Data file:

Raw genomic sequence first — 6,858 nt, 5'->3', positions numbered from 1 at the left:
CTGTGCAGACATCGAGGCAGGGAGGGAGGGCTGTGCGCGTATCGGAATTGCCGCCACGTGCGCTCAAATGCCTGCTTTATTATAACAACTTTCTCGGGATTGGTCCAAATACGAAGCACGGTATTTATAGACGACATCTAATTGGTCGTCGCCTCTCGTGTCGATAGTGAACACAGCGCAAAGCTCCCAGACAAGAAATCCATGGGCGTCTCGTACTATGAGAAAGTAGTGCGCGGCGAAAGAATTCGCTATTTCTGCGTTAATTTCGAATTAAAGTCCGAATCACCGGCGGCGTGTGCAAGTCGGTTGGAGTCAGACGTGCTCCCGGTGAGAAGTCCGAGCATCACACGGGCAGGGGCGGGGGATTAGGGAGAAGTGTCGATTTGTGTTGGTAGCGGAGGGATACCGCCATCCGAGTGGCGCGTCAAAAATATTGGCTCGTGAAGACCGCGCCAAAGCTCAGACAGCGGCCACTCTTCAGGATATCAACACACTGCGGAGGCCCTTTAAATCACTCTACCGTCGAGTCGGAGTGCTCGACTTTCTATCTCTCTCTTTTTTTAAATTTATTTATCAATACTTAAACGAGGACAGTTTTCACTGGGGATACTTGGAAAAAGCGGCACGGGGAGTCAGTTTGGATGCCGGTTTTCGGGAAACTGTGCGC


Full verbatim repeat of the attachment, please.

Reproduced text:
Raw genomic sequence first — 6,858 nt, 5'->3', positions numbered from 1 at the left:
CTGTGCAGACATCGAGGCAGGGAGGGAGGGCTGTGCGCGTATCGGAATTGCCGCCACGTGCGCTCAAATGCCTGCTTTATTATAACAACTTTCTCGGGATTGGTCCAAATACGAAGCACGGTATTTATAGACGACATCTAATTGGTCGTCGCCTCTCGTGTCGATAGTGAACACAGCGCAAAGCTCCCAGACAAGAAATCCATGGGCGTCTCGTACTATGAGAAAGTAGTGCGCGGCGAAAGAATTCGCTATTTCTGCGTTAATTTCGAATTAAAGTCCGAATCACCGGCGGCGTGTGCAAGTCGGTTGGAGTCAGACGTGCTCCCGGTGAGAAGTCCGAGCATCACACGGGCAGGGGCGGGGGATTAGGGAGAAGTGTCGATTTGTGTTGGTAGCGGAGGGATACCGCCATCCGAGTGGCGCGTCAAAAATATTGGCTCGTGAAGACCGCGCCAAAGCTCAGACAGCGGCCACTCTTCAGGATATCAACACACTGCGGAGGCCCTTTAAATCACTCTACCGTCGAGTCGGAGTGCTCGACTTTCTATCTCTCTCTTTTTTTAAATTTATTTATCAATACTTAAACGAGGACAGTTTTCACTGGGGATACTTGGAAAAAGCGGCACGGGGAGTCAGTTTGGATGCCGGTTTTCGGGAAACTGTGCGC